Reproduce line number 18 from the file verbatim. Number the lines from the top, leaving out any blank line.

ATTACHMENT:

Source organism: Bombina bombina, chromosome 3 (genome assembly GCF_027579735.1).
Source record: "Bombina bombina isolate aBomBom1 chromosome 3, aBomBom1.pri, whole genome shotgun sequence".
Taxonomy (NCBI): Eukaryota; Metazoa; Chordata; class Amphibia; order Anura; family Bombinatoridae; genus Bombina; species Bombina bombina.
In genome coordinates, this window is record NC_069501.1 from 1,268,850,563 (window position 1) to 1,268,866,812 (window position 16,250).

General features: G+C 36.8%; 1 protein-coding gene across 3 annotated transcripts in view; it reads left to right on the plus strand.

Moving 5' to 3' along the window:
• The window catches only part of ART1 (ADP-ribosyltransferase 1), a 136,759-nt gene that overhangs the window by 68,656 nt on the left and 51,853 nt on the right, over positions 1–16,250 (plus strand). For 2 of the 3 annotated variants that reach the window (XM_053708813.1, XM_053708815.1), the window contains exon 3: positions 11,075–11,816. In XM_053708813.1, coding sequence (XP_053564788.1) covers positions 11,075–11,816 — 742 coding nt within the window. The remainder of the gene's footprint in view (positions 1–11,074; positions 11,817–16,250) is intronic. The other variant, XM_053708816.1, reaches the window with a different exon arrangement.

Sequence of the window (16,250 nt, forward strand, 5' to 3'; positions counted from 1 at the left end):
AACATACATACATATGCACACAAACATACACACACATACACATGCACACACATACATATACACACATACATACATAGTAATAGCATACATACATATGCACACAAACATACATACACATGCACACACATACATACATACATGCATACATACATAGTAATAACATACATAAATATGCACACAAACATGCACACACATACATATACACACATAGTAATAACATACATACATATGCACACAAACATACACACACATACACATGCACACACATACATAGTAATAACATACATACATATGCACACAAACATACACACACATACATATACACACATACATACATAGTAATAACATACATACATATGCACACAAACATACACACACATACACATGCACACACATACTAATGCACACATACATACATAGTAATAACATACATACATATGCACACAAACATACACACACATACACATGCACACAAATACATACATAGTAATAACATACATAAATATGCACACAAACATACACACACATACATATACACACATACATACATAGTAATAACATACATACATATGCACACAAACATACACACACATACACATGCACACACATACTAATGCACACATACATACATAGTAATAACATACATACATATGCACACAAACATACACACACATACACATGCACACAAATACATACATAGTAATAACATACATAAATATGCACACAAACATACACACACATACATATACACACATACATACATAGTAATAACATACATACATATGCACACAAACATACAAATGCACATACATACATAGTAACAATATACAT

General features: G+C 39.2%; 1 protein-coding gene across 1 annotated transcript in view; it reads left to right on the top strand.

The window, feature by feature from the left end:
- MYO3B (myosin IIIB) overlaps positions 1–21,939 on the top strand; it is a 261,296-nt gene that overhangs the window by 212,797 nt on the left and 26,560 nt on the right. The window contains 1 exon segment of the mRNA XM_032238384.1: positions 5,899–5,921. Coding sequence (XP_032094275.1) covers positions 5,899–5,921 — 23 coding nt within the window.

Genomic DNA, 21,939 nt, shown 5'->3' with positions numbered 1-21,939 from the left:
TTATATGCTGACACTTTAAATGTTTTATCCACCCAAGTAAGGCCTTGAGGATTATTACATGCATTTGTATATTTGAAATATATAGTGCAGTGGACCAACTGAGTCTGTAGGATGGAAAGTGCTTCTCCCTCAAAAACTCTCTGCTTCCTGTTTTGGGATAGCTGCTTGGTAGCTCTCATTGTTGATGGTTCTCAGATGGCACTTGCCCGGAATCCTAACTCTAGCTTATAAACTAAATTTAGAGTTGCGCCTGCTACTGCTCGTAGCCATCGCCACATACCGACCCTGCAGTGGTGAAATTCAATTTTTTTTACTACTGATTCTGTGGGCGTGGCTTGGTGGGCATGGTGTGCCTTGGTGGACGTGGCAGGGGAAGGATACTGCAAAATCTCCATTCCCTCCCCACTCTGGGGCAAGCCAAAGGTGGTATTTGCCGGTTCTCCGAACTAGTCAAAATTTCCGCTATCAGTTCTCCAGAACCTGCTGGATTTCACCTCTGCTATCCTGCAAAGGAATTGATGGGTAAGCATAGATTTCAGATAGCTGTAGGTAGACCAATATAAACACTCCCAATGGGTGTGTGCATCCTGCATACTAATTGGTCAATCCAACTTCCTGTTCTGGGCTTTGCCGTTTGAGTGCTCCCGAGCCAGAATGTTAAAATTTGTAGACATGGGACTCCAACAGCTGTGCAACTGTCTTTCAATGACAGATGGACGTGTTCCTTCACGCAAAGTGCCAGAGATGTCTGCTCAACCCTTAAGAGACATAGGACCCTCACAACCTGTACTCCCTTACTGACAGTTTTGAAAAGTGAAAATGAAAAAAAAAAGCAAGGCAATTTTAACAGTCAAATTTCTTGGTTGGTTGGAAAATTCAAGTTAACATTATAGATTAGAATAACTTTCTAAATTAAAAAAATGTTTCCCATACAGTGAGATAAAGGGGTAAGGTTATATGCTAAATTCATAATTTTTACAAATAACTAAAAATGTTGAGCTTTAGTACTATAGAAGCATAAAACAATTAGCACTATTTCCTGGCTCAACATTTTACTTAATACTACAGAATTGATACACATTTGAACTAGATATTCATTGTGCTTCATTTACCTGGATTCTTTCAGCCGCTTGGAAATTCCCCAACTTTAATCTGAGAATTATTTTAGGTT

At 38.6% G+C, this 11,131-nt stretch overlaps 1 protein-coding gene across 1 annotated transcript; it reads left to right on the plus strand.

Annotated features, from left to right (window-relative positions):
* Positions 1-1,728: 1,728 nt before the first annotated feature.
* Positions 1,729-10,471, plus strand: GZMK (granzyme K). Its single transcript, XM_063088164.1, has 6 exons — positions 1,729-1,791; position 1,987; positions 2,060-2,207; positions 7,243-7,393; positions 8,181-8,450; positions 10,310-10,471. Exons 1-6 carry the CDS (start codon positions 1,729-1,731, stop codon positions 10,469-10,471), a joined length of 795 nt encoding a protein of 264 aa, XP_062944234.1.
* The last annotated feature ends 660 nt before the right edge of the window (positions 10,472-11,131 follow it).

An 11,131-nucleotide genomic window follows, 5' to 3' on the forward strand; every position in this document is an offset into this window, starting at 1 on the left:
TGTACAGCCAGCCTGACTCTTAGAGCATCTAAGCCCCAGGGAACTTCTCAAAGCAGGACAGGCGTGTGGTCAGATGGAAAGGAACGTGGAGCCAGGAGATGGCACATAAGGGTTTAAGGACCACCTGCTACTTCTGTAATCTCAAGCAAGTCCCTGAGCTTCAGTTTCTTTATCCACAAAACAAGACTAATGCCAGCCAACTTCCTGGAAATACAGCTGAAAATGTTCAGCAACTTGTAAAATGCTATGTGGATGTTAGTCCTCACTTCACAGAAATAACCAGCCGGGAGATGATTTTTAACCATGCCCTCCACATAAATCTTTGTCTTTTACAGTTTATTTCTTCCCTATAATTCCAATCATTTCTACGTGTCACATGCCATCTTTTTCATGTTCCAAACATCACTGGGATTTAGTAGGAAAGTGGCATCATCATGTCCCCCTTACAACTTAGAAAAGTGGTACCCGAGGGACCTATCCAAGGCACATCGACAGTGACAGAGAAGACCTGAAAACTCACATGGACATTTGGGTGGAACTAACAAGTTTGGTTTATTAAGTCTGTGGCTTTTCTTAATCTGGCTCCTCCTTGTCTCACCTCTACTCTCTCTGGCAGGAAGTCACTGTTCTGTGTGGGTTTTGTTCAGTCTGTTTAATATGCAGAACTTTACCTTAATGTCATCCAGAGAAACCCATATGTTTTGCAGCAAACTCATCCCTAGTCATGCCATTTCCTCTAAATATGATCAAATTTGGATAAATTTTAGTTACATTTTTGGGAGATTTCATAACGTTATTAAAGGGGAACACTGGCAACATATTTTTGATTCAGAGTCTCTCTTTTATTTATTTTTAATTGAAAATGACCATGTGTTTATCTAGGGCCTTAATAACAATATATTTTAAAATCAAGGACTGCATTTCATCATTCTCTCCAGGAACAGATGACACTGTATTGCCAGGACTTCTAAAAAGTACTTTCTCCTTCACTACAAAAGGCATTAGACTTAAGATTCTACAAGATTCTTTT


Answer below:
* Positions 1,729-10,471, plus strand: GZMK (granzyme K). Its single transcript, XM_063088164.1, has 6 exons — positions 1,729-1,791; position 1,987; positions 2,060-2,207; positions 7,243-7,393; positions 8,181-8,450; positions 10,310-10,471. Exons 1-6 carry the CDS (start codon positions 1,729-1,731, stop codon positions 10,469-10,471), a joined length of 795 nt encoding a protein of 264 aa, XP_062944234.1.